Henry Kissinger is a former Secretary to State and has an entirely new field of interest at the age of 98: Artificial intelligence. Eric Schmidt, then Google’s executive chairman, convinced him to go to a lecture. To write a new, bracing book, the two authors have teamed up to Daniel Huttenlocher (dean of MIT Schwarzman College of Computing). AI: The Age of AI, about the implications of the rapid rise and deployment of artificial intelligence, which they say “augurs a revolution in human affairs.” The book argues that artificial intelligence processes have become so powerful, so seamlessly enmeshed in human affairs, and so unpredictable, that without some forethought and management, the kind of “epoch-making transformations” that they will deliver may send human history in a dangerous direction.
TIME interviewed Schmidt and Kissinger to discuss their vision of the future.
Dr. Kissinger, you’re an elder statesman. What made you believe that AI was important enough for you to study?
Kissinger: When I was an undergraduate, I wrote my undergraduate thesis of 300 pages—which was banned after that ever to be permitted—called “The Meaning of History.” The subject of the meaning of history and where we go has occupied my life. The technological miracle doesn’t fascinate me so much; what fascinates me is that we are moving into a new period of human consciousness which we don’t yet fully understand. The new human consciousness will have a different perception of reality than the one that existed between the age of Enlightenment (or the medieval period), when there was a shift from the West’s religious view of the world to one based on reason. It will happen faster.
There’s one important difference. There was an Enlightenment world that was conceptually based on faith. Galileo, and other pioneers of Enlightenment thought had become the dominant philosophy that they needed to challenge. This thinking can be traced back to its evolution. In effect, there are no philosophical views dominant in our world. Technologists are free to run wild. They can develop world-changing things, but there’s nobody there to say, ‘We’ve got to integrate this into something.’
Eric met you when [Schmidt]When he asked you to address Google, you stated that Google was a danger to civilization. What made you feel this way?
Kissinger:It was not my intention for one company to be the only source of information. It was dangerous to allow one company access to information, and then be able adjust the data to suit its analysis of what is most popular or believed to be plausible. The truth was subjective. At the time, that was all I could remember. He invited me to his algorithmic meeting to help me see that it was not random. The selection of the material was based on thought and analysis. It didn’t obviate my fear of one private organization having that power. But that’s how I got into it.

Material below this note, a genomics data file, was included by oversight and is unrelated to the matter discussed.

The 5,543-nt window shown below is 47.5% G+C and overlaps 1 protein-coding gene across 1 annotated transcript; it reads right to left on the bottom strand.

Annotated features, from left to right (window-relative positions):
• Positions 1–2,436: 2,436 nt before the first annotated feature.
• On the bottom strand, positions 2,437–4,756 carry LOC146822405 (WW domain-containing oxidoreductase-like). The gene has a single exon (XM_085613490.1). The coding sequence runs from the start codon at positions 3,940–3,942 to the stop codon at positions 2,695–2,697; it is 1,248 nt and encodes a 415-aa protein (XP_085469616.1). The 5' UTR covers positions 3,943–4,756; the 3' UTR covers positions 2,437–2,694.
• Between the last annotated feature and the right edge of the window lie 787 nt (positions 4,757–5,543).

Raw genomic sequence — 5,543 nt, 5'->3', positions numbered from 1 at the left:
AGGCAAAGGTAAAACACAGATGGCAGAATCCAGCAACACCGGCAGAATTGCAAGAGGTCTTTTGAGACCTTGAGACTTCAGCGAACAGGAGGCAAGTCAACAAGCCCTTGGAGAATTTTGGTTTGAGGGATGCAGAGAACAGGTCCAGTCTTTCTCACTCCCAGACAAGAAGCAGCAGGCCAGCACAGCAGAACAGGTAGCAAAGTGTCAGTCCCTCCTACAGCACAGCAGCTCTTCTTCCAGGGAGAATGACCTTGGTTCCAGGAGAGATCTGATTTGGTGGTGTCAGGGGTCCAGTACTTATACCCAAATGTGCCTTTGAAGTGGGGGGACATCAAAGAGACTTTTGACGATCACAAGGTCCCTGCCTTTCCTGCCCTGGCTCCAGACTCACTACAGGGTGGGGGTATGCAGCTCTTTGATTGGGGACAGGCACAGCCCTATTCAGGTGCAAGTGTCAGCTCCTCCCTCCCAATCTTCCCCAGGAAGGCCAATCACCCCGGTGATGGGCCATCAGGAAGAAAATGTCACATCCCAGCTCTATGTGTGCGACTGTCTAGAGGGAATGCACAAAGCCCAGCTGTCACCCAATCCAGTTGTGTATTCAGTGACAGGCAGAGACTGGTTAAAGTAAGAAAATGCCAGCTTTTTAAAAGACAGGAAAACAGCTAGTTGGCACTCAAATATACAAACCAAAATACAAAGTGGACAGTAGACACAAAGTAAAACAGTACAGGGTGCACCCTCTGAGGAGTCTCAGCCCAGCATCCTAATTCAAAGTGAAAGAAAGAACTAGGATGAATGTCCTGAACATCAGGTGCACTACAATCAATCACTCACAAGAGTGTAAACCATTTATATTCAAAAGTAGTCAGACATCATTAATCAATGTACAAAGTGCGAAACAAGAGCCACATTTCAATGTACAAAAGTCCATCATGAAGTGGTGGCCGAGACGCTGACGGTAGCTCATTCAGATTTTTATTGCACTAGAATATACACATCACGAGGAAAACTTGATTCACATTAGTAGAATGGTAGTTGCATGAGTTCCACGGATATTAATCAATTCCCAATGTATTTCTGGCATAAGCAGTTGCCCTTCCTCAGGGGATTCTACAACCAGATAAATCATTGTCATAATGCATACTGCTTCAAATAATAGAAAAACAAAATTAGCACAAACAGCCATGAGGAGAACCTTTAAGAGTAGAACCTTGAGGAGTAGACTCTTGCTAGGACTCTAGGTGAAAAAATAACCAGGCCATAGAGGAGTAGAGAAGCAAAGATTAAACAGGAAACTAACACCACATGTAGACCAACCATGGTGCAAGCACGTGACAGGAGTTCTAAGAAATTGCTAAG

SchmidtHis visit to Google prompted him to think. We began talking about this and Dr. Kissinger shared his concern that technology will impact human existence. He also said that technologists don’t have the ability to understand their history and impact. This, I feel, is completely correct.
Given that many people feel the way that you do or did about technology companies—that they are not really to be trusted, that many of the manipulations that they have used to improve their business have not been necessarily great for society—what role do you see technology leaders playing in this new what system?
Kissinger:Technology companies, I believe, have helped us to enter a new stage of our human consciousness. This is similar to what Enlightenment people did with their shift from religion and reason. The technologists also show how we can relate reason and artificial intelligence. It’s a different kind of knowledge in some respects, because with reason—the world in which I grew up—each evidence supports the other. Amazingly, artificial intelligence allows you to draw a conclusion that is right. But you don’t know why. That’s a totally new challenge. In some ways their inventions are dangerous. It advances culture. Were we better off if this technology hadn’t been developed? I don’t know that. We must understand that fact now. It cannot be eradicated. We already have too much of it in our daily lives.
Do you consider the main geopolitical impact of artificial intelligence’s growth to be?
Kissinger: I don’t think we have examined this thoughtfully yet. Artificial intelligence weapons are available if you can imagine war between China, the United States and other countries. They are, like all artificial intelligences, more efficient at what they plan. However, they may also be effective in achieving what they believe their objective to be. And so if you say, ‘Target A is what I want,’ they might decide that something else meets these criteria even better. So you’re in a world of slight uncertainty. Secondly, since nobody has really tested these things on a broad scale operation, you can’t tell exactly what will happen when AI fighter planes on both sides interact. So you are then in a world of potentially total destructiveness and substantial uncertainty as to what you’re doing.